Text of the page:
|کد مقاله||کد نشریه||سال انتشار||مقاله انگلیسی||ترجمه فارسی||نسخه تمام متن|
|356876||1435413||2016||8 صفحه PDF||سفارش دهید||دانلود رایگان|
• Pupils’ knowledge and understanding includes some evidence of stereotypical but age appropriate perceptions.
• Pupils have a strong sense of fairness and are concerned about what to do in an unfair world.
• Pupils show awareness of their privileged positions and of reciprocity and a sense of responsibility.
• When school links and global citizenship education include charitable giving they may be vulnerable to a politics of benevolence.
Links between schools in the United Kingdom and partner schools in developing countries are an increasingly popular approach to teaching global citizenship. This study addresses the limited empirical research to date on the influence of such links on pupils’ learning and understanding. Following an overview of the curricular theme of global citizenship in the Scottish curriculum and in the context of a partnership between Scotland and Malawi, challenges and potential pitfalls of teaching global citizenship are illustrated by the voices of pupils at four schools. Data is analysed through the themes of knowledge and understanding, concerns about fairness, and giving and helping. We reflect on whether our study indicates the intended reciprocal partnership or a ‘politics of benevolence’.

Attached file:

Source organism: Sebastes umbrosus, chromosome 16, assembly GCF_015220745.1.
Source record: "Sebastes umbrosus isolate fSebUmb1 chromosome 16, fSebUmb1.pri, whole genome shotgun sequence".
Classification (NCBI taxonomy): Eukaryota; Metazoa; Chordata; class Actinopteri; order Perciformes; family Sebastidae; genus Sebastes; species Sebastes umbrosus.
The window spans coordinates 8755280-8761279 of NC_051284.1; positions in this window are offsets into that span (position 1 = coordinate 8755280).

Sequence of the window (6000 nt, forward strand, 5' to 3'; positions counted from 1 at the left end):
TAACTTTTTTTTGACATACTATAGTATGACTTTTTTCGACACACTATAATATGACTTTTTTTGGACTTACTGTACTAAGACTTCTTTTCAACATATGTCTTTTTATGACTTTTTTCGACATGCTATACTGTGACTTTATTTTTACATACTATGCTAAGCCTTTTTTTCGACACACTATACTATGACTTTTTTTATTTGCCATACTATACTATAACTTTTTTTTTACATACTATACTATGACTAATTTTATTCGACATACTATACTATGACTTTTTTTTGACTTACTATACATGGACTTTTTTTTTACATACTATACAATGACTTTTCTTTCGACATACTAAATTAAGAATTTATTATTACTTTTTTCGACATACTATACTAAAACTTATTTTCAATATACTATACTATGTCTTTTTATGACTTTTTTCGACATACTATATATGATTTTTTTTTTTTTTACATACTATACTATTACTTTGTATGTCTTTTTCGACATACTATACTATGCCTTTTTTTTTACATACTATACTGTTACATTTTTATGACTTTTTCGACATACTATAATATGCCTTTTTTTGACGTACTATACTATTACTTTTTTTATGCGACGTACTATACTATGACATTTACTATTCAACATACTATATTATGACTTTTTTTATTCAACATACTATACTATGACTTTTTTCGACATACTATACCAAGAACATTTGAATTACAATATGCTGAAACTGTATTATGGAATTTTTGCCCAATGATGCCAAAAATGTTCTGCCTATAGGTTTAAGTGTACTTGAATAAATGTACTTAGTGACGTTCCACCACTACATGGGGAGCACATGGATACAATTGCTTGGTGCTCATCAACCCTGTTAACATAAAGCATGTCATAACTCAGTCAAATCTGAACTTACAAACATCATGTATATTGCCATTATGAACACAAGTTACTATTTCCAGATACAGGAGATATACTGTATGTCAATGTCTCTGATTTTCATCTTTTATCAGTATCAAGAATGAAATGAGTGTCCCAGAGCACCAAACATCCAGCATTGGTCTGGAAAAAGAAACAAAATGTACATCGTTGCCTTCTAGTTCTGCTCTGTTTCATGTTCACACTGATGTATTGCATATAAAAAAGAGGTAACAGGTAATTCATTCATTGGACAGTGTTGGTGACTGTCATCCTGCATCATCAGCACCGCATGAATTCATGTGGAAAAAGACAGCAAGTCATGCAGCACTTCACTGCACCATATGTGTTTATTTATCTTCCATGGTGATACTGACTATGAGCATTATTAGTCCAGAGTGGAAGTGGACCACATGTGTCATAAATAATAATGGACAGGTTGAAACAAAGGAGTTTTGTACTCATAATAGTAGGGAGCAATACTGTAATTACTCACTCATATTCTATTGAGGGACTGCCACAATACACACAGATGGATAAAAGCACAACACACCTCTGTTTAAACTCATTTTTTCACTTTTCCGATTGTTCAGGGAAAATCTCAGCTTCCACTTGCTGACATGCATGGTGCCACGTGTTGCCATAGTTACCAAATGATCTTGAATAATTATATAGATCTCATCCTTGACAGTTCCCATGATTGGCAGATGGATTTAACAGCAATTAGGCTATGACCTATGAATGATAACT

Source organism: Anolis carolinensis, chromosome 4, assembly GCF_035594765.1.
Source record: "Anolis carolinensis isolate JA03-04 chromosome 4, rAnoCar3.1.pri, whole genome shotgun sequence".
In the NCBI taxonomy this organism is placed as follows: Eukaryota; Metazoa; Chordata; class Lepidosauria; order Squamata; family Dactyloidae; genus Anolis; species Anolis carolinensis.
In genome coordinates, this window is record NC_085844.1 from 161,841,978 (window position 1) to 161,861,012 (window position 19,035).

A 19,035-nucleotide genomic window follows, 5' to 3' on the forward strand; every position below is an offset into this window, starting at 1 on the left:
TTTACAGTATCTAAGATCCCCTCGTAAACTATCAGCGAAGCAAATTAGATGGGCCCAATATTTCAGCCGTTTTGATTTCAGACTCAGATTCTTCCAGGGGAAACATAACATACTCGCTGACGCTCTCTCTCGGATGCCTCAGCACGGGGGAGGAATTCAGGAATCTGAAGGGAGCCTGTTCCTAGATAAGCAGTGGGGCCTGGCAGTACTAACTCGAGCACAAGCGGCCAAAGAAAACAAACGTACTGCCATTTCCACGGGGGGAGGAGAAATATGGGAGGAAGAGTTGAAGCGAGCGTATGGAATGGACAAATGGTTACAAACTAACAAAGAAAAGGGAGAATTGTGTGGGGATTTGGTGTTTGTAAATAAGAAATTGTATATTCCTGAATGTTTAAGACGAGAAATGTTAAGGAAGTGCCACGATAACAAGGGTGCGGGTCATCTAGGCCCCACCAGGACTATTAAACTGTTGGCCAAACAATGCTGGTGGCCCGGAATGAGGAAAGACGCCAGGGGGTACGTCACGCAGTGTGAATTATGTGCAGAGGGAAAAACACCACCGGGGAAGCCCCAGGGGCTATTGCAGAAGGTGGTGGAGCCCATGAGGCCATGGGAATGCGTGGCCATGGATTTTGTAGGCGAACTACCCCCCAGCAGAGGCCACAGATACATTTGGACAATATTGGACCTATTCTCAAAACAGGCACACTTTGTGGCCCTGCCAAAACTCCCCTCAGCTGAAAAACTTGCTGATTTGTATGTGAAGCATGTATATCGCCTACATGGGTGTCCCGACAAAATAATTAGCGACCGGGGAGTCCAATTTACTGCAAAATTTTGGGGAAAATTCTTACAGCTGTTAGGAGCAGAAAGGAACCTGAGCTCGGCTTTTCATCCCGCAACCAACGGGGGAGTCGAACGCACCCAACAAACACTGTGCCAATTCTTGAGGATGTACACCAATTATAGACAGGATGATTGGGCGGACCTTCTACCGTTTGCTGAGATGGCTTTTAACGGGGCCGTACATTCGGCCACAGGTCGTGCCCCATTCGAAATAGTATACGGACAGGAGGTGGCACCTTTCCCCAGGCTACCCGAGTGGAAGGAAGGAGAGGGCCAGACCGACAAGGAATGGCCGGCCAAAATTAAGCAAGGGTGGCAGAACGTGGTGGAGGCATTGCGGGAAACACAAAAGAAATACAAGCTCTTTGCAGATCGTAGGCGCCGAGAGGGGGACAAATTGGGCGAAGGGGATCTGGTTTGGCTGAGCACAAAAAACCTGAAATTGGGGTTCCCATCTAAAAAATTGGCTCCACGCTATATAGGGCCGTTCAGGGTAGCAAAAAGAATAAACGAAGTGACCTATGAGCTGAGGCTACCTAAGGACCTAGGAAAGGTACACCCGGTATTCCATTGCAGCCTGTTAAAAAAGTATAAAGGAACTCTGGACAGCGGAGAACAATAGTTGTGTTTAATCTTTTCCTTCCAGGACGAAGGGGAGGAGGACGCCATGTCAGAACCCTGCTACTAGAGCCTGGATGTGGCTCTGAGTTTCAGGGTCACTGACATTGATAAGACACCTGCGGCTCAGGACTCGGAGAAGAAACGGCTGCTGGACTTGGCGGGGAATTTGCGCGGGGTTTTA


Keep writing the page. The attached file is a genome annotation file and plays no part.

Journal: International Journal of Educational Research - Volume 77, 2016, Pages 128–135